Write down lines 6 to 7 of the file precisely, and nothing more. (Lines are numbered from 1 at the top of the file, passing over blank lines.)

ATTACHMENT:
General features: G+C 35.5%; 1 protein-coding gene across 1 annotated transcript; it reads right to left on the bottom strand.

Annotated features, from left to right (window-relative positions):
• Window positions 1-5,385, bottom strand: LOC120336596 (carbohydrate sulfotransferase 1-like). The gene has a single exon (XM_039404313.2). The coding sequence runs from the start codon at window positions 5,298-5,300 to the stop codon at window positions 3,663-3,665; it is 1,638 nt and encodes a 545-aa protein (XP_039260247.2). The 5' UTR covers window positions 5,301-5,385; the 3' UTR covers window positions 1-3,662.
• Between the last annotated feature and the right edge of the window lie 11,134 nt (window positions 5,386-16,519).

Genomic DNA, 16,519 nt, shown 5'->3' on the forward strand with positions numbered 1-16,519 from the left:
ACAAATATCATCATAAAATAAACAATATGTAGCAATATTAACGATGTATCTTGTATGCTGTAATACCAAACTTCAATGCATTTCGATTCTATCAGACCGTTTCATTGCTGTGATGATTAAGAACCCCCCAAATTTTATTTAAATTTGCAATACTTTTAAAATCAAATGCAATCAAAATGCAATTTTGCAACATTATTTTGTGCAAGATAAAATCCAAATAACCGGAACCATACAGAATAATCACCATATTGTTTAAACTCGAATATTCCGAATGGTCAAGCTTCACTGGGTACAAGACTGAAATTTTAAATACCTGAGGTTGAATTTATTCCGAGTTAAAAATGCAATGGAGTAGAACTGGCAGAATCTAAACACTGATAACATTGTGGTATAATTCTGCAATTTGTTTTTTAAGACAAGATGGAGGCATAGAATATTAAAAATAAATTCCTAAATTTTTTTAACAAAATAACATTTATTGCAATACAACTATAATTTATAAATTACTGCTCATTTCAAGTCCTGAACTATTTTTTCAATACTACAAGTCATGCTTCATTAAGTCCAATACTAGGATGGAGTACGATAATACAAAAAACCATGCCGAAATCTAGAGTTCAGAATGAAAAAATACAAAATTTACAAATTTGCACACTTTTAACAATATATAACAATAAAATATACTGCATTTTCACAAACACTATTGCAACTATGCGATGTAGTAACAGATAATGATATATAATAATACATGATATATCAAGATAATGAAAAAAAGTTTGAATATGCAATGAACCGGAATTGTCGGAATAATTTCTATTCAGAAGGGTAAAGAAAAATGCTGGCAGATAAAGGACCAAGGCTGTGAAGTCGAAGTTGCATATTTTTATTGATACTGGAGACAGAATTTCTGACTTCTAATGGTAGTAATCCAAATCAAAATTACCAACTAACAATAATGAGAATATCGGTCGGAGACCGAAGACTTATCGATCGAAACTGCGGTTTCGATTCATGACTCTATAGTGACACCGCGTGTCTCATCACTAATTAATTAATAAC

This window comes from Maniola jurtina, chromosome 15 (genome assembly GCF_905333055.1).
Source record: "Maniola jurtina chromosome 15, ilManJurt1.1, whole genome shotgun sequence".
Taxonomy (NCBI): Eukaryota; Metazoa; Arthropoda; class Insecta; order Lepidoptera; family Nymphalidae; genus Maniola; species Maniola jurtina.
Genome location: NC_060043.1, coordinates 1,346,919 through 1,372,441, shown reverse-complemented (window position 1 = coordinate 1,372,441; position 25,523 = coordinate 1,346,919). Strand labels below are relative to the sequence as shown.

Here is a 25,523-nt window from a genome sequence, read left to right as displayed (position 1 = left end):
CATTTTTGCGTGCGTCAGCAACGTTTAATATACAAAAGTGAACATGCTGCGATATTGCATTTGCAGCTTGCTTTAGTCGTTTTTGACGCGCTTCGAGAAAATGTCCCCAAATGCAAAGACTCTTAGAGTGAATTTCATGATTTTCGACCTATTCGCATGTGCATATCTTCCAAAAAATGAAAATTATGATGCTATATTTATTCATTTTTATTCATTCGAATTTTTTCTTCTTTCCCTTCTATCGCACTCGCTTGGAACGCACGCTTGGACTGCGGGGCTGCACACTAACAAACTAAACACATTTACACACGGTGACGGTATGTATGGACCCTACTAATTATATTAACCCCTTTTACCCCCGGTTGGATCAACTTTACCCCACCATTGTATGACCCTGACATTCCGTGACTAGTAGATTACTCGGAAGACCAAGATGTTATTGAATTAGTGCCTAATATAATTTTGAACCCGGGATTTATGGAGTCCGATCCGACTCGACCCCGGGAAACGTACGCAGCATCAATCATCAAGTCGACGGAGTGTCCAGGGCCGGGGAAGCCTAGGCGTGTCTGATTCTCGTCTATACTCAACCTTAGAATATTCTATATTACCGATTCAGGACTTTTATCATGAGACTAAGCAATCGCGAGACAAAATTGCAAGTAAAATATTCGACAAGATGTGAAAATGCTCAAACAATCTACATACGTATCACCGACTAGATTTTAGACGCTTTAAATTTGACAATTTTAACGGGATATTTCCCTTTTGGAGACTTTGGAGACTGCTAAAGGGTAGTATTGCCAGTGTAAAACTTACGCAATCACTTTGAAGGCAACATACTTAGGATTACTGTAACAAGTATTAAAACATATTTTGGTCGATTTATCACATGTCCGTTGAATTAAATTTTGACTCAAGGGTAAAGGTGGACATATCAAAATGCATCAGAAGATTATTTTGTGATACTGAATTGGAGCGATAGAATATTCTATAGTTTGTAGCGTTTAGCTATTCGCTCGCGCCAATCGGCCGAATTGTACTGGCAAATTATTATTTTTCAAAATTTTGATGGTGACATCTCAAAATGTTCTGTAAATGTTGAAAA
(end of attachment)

ACAAATATCATCATAAAATAAACAATATGTAGCAATATTAACGATGTATCTTGTATGCTGTAATACCAAACTTCAATGCATTTCGATTCTATCAGACCGTTTCATTGCTGTGATGATTAAGAACCCCCCAAATTTTATTTAAATTTGCAATACTTTTAAAATCAAATGCAATCAAAATGCAATTTTGCAACATTATTTTGTGCAAGATAAAATCCAAATAACCGGAACCATACAGAATAATCACCATATTGTTTAAACTCGAATATTCCGAATGGTCAAGCTTCACTGGGTACAAGACTGAAATTTTAAATACCTGAGGTTGAATTTATTCCGAGTTAAAAATGCAATGGAGTAGAACTGGCAGAATCTAAACACTGATAACATTGTGGTATAATTCTGCAATTTGTTTTTTAAGACAAGATGGAGGCATAGAATATTAAAAATAAATTCCTAAATTTTTTTAACAAAATAACATTTATTGCAATACAACTATAATTTATAAATTACTGCTCATTTCAAGTCCTGAACTATTTTTTCAATACTACAAGTCATGCTTCATTAAGTCCAATACTAGGATGGAGTACGATAATACAAAAAACCATGCCGAAATCTAGAGTTCAGAATGAAAAAATACAAAATTTACAAATTTGCACACTTTTAACAATATATAACAATAAAATATACTGCATTTTCACAAACACTATTGCAACTATGCGATGTAGTAACAGATAATGATATATAATAATACATGATATATCAAGATAATGAAAAAAAGTTTGAATATGCAATGAACCGGAATTGTCGGAATAATTTCTATTCAGAAGGGTAAAGAAAAATGCTGGCAGATAAAGGACCAAGGCTGTGAAGTCGAAGTTGCATATTTTTATTGATACTGGAGACAGAATTTCTGACTTCTAATGGTAGTAATCCAAATCAAAATTACCAACTAACAATAATGAGAATATCGGTCGGAGACCGAAGACTTATCGATCGAAACTGCGGTTTCGATTCATGACTCTATAGTGACACCGCGTGTCTCATCACTAATTAATTAATAAC

This window comes from Maniola jurtina, chromosome 15 (genome assembly GCF_905333055.1).